Happy St. Pismo Publication Day! Alex publishes her first paper from her thesis on Pismo clam reproduction and age
Former grad student Alex Marquardt pubbed her first chapter from her thesis today! This paper looked at age, growth, and reproduction for Pismo clams on Pismo Beach, providing the first updates of the life history of this iconic species in more than half a century. Former undergraduates Noel Clark, Ellie Maietta, and Sara Park made substantial contributions in the lab (and through great senior projects). Congrats to the whole team!
Marquardt AM*, NM Clark**, EG Maietta**, SK Park**, BI Ruttenberg. 2022. Reproduction, body condition, age, and growth of a large sandy intertidal bivalve, Tivela stultorum, Mawe 1823. Aquatic Biology 31: 19-30. https://doi.org/10.3354/ab00749
Parrotfishes and surgeonfishes are abundant tropical fish known to play an important role in grazing on algae that can otherwise overgrow corals–but did you also know that many species also actively consume fish feces?
Former master's student Hannah Rempel and former undergraduate Abigail Siebert led a study on 'Feces consumption by nominally herbivorous fishes in the Caribbean: an underappreciated source of nutrients?' published in Coral Reefs today. To our knowledge, this is the first study documenting this behavior by these fishes in the Caribbean region. We found that the majority of parrotfish and surgeonfishes consumed fish feces and that they predominantly target the feces of an abundant planktivore, Chromis multilineata. Our findings also suggest that these fecal pellets are an important nutritional resource that are rich in macronutrients like protein and micronutrients like phosphorus compared to other common dietary items, like a fish "Vitamin Sea"!
The Pismo clam project was featured on the front page of the LA Times! Go team!
Congratulations to Madelyn Roycroft (our amazing lab alumna!) who was just hired by California Sea Grant as the Program Analyst for the Science Integration Team. We're so proud of you, Madelyn (we're kvelling!) and can't wait to see what amazing things you'll do at CA Sea Grant! Congrats!!
Erin and Marissa were both awarded highly-competitive CSU COAST Graduate Research Fellowships. Congratulations to them on well-deserved recognition (and funding)!
Ellie presented her poster "Comparing Shell Aging Methodologies to Analyze Growth Rate of the Pismo Clam (Tivela stultorum)" at the 113th annual meeting of the National Shellfisheries Society! She shared her work at two virtual poster sessions during the conference and enjoyed the opportunity to hear about a wide variety of research programs on shellfish!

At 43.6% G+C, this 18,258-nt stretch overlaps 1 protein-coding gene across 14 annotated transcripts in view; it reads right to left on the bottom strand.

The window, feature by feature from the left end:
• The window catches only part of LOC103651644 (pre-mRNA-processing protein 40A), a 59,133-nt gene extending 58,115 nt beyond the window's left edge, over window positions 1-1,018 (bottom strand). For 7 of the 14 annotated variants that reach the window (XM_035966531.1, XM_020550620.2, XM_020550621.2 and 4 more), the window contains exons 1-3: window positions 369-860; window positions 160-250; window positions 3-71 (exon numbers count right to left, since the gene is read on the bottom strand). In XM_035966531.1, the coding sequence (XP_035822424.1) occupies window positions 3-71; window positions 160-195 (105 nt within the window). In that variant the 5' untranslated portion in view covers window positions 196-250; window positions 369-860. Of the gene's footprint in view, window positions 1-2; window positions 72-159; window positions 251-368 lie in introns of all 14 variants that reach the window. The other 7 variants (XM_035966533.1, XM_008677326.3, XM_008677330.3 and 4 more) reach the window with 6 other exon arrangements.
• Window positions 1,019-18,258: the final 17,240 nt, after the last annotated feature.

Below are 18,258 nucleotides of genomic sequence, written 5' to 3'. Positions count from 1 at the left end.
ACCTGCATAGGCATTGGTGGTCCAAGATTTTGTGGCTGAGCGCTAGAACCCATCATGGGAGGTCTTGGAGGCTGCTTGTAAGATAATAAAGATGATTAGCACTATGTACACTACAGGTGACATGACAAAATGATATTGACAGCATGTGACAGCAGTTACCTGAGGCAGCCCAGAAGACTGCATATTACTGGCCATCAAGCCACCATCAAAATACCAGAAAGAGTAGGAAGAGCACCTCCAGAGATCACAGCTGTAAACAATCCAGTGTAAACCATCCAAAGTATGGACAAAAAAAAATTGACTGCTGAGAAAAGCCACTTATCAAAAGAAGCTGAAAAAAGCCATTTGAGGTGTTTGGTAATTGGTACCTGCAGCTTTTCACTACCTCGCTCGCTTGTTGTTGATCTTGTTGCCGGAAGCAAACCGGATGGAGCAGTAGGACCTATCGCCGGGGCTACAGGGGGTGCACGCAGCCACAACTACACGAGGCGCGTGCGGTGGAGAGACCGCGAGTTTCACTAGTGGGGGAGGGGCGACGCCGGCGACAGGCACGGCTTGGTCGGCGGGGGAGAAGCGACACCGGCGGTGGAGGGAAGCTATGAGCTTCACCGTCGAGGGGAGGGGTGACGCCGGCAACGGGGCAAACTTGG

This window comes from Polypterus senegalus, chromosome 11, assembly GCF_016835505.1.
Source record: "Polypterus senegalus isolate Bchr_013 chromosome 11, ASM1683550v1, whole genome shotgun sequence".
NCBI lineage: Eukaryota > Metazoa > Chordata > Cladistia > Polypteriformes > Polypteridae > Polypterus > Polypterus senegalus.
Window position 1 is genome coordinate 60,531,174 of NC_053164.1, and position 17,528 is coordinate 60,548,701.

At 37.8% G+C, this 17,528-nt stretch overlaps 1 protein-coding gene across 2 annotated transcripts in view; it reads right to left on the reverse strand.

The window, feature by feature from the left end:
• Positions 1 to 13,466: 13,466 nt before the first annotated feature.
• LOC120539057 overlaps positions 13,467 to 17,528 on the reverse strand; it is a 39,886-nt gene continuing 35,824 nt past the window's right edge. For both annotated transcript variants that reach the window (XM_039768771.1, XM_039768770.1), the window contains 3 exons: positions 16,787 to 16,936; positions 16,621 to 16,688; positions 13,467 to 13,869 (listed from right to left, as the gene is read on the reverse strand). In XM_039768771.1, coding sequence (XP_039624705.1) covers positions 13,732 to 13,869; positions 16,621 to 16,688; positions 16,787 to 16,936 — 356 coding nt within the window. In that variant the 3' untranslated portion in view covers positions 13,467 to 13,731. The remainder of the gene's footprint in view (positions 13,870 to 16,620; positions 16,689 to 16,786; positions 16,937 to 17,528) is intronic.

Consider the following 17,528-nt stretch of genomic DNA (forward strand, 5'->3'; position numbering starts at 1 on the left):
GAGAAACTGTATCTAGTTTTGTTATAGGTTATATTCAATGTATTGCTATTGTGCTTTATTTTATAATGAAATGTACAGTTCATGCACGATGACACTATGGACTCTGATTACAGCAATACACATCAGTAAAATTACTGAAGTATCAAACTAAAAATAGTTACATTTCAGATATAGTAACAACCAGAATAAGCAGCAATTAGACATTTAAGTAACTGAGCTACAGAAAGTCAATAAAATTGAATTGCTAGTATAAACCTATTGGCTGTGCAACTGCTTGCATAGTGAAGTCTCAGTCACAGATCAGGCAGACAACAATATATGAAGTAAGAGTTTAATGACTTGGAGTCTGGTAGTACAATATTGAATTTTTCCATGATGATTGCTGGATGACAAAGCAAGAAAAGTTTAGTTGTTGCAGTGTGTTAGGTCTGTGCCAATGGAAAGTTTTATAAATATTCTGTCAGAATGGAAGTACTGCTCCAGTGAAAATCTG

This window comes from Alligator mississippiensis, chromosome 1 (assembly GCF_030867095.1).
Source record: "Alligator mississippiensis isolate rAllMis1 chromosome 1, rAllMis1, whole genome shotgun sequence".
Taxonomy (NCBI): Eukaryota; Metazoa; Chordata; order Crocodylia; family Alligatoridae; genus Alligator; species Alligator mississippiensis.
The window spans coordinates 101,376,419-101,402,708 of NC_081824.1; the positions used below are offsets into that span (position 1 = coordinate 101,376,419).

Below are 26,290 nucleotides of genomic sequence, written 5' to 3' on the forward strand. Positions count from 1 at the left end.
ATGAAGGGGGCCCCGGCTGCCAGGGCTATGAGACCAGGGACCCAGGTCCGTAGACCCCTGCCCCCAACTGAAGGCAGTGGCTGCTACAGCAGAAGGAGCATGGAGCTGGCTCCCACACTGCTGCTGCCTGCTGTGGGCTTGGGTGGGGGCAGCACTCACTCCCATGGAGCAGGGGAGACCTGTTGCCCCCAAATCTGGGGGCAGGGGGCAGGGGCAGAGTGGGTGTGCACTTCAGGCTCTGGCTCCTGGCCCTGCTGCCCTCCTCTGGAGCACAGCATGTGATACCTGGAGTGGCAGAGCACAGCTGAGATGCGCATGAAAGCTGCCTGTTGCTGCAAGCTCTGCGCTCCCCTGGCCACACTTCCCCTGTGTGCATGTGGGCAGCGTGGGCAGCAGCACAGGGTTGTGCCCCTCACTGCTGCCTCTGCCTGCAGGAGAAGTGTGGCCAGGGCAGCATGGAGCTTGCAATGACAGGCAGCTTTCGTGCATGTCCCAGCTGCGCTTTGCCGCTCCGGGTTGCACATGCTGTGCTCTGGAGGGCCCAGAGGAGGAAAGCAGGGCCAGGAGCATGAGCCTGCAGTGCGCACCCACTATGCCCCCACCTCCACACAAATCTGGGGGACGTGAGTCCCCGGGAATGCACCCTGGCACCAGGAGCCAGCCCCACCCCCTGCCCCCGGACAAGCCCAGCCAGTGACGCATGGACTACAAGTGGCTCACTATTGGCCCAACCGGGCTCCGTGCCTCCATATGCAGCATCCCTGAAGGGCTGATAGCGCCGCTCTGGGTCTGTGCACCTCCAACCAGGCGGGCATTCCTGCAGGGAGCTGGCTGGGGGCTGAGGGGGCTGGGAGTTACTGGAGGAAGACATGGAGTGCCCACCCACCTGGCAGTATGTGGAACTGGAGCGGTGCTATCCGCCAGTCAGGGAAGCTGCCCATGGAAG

You can view Ellie's poster here.
Hannah recently presented a talk on the 'Impacts of parrotfish predation on an endangered Caribbean coral: Quantifying healing rates & recovery thresholds' at the LGBT+ STEMinar 2021 conference. She was excited to share her work with scientists from such a diverse array of STEM backgrounds and from so many countries. She hopes that conferences like these will help to increase the visibility and voice of queer scientists.
To learn about other platforms that amplify the voice of LGBTQ+ scientists, visit oSTEM (Out in Science, Technology, Engineering, and Math) and 500 Queer Scientists, and check out podcasts such as the Queer STEM History podcast and LGBTQ+ STEM Cast.
After 9 months of COVID-19 related research delays, Abby and Hannah began socially distanced lab work yesterday! They are analyzing the nutritional value of fish feces targeted by herbivores & detritivores to better understand the role of coprophagy in nutrient cycling on coral reefs.
An article on Hannah's master's research on 'Recovery of Orbicella annularis corals from parrotfish predation' was featured in this month's edition of the Dutch Caribbean Nature Alliance newsletter, Bionews – available here.
We're excited to share our work with other researchers, managers, and community members in the Caribbean!
Well, we're a collection of science-minded marine misfits. But we're always up to something...